Mail-in ballots get most votes
By Deborah Lohse
Mercury News
Article Launched: 01/21/2008 01:30:47 AM PST

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Wen Zhuang votes by mail because she doesn't want to have to scramble to vote before picking up her daughter at school.

Christina Ramirez wants time to mull over her vote - even though it'll probably be for Barack Obama.

And Roberta Allen, who's already voted for Fred Thompson, never really trusted those voting machines and sometimes had trouble finding her polling place.

Voters like these are behind an explosion in Santa Clara County of what used to be called absentee voting, now dubbed Vote By Mail.

The county has nearly doubled its number of permanent mail voters since 2006. It now has the highest level among the 15 California counties with the most registered voters - 61 percent, county officials say, compared with an estimated average of 34 percent for the group of 15.

County Registrar of Voters Jesse Durazo has been on a crusade for years to convert walk-in voters to mail. Besides easing chronic problems like too few poll workers and last-minute ballot requests, it lets voters deliberate over their choices and avoid long lines on Election Day, he says.

"It's a win-win," he asserts.

In fact, the rise in voting-by-mail, originally the purview of people who expected to be out of town on Election Day, has transformed the process of voting in several ways.

It's made it harder for candidates to determine how and when to target voters. "The practical impact of the rise in absentee voting is that campaigns must start earlier with all activities: TV advertising, direct mail and door knocking," said veteran campaign manager Jude Barry.
It has, arguably, made the process of voting a less communal experience and taken the luster off the formality of Election Day. During last year's San Jose City Council elections, for instance, more than half the total votes were cast days before a single polling place opened.

And historically, people who cast their ballots by mail are significantly more likely to actually vote than people who don't. As many as 75 percent of permanent absentee voters return their ballots, while polling places see turnout in the 20 to 30 percent range. "I think if you put a ballot in the hands of any voter, that tends to increase their propensity to vote," said Stephen Weir, president of the California Association of Clerks and Election Officials.

Saves money

Mail voting also is a real cost-saver for officials such as Durazo, who can begin printing and bundling permanent mail ballots for mailing up to 60 days before the election - rather than piecemeal during the busy election season. Four years ago, the laws changed in California to allow anyone to become a permanent absentee voter.

About 20,000 Santa Clara County voters have no choice about whether to vote by mail. The registrar is not required to provide a polling place in precincts with fewer than 250 voters, and people in more than 280 county precincts have been notified recently that they must vote by mail. They include small rural enclaves and busier areas such as along Stevens Creek Boulevard at Meridian Avenue.

Some voters are adamantly opposed to the idea. Gordon Ashe, a 65-year-old retired technology worker, doesn't trust voting by mail and doesn't understand why anyone would vote before getting all the information possible on candidates.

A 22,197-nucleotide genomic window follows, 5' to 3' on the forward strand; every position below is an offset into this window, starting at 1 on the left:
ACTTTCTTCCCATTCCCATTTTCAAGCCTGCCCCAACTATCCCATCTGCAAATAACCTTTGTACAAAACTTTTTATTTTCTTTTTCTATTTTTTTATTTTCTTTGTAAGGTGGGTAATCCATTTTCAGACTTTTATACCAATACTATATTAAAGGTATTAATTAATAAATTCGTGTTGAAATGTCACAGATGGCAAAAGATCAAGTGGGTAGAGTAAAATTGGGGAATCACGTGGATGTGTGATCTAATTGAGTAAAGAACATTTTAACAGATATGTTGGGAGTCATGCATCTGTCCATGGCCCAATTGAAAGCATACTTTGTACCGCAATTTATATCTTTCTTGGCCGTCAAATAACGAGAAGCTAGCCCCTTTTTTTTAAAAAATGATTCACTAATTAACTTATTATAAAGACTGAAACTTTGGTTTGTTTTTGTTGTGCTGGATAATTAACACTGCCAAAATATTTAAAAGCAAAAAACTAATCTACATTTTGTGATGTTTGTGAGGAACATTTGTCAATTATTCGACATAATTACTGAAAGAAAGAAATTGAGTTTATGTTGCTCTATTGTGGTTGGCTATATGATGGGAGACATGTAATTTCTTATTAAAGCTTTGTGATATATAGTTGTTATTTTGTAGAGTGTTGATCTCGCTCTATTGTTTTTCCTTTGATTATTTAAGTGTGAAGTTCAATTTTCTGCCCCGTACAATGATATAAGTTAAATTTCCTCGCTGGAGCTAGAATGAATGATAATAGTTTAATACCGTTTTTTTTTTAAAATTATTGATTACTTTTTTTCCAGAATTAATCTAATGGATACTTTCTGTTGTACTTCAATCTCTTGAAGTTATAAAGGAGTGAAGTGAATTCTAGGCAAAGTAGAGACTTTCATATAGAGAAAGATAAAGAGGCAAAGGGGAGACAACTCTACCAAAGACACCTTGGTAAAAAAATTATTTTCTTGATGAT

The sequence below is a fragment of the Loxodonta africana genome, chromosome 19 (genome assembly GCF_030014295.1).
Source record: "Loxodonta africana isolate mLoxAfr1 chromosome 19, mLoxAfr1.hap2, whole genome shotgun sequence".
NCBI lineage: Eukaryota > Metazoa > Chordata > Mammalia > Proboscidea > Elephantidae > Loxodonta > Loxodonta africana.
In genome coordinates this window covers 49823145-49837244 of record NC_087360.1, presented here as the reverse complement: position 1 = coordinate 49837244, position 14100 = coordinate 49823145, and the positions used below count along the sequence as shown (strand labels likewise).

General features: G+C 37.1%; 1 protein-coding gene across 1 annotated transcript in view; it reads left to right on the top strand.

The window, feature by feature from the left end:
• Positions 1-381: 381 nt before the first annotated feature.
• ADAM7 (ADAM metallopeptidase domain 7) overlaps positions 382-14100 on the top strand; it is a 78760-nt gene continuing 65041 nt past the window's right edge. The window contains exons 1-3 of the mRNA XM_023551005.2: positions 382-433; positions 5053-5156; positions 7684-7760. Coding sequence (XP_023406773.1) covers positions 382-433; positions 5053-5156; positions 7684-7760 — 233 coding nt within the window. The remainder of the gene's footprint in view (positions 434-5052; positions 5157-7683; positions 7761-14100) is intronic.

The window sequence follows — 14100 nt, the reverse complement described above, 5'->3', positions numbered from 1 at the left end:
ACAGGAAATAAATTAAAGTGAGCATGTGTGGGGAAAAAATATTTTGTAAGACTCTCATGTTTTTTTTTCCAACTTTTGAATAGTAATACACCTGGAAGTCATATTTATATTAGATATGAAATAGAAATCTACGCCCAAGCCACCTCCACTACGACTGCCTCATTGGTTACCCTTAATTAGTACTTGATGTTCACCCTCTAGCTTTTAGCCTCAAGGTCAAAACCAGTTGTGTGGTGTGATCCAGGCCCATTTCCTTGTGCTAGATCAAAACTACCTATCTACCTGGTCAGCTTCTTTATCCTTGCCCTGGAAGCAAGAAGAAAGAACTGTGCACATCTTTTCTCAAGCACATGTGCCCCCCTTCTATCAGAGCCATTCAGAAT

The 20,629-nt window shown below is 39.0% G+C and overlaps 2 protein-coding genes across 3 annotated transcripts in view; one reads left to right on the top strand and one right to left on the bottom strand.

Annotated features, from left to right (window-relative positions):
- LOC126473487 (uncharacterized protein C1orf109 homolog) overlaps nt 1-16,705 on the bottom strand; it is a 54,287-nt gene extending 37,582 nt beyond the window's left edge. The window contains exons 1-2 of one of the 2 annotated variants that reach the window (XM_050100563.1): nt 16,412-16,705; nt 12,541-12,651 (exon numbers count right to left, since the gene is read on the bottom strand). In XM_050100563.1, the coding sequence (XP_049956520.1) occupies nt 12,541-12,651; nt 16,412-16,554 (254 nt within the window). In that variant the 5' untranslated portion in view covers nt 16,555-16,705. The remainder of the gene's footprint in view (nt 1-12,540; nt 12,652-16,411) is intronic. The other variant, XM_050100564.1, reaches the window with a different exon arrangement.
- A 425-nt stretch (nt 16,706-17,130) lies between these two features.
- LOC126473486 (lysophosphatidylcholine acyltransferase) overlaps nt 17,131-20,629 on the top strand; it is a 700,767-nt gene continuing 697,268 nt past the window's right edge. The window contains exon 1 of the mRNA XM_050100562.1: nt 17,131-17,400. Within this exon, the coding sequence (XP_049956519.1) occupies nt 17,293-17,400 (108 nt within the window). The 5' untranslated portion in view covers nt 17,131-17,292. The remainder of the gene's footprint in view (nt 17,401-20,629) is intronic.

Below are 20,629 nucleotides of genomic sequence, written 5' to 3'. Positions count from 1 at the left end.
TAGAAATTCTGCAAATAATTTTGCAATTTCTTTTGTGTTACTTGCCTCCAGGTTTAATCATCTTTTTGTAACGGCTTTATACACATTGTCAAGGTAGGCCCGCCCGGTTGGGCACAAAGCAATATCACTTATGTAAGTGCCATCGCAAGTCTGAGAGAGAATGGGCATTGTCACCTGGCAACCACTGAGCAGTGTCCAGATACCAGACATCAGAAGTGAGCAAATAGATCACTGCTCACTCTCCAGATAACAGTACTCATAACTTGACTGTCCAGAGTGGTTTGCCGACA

"You can't vote in a vacuum," said Ashe, who says candidate John McCain so far looks "promising."

Other voters say they treasure the ritual of going to the polls. Angelica Estrella, a 51-year-old high school teacher, always took her four kids with her to the polls. That way, she said, when children grow up, "they'll look forward to voting."

Still others just like to see their votes safely cast. "If I see it, I believe it," said Canena Funes, a 21-year-old sales manager for an engineering firm.

One thing newly registered mail voters need to know is that if they decide to drop off their ballot on Election Day - rather than putting it in the mail in advance - their votes won't be tallied for three days or more. All mail ballots need to go through a signature-verification process, and last-minute drop-offs won't

start being verified until after election night. (Ballots that are merely postmarked the day of an election aren't counted at all.)
Historically, about 25 percent of absentee ballots are dropped at polling places or the registrar's office on Election Day. And so far, there doesn't appear to be a lag in votes already cast in Santa Clara County or statewide, officials say. Weir said some counties are even seeing a bigger early vote count than normal, while Santa Clara County officials say the flow is about normal at roughly 4,000 a day.

Last-minute votes

Still, some politicos believe mail-in voters will wait longer than usual to vote this year, given the number of candidates and the closeness of the races.

Gwendolyn McDaniel, a 70-year-old retired teacher, is waiting. "I like them all, so what do you do?" said the Democrat from Los Gatos. "I'm waiting to see how the public responds and the voters respond in the other caucuses."

Californians already will have to ignore some names on their ballots, which the county readied for mailing at the end of December; Democrats Bill Richardson, Joe Biden and Chris Dodd and Republicans Tom Tancredo, Sam Brownback and Duncan Hunter have since dropped out.

Keen Butcher, chairman of the Santa Clara County Republican Party, said he's talked to many Republicans with similar concerns. "They want to make sure their guy is still in" on Feb. 5, he said.

Both sides agree that, for once, a lot is at stake in California.

Said McDaniel: "I feel this election is probably the most important one in which I will ever cast a vote."

Contact Deborah Lohse at or (40 295-3983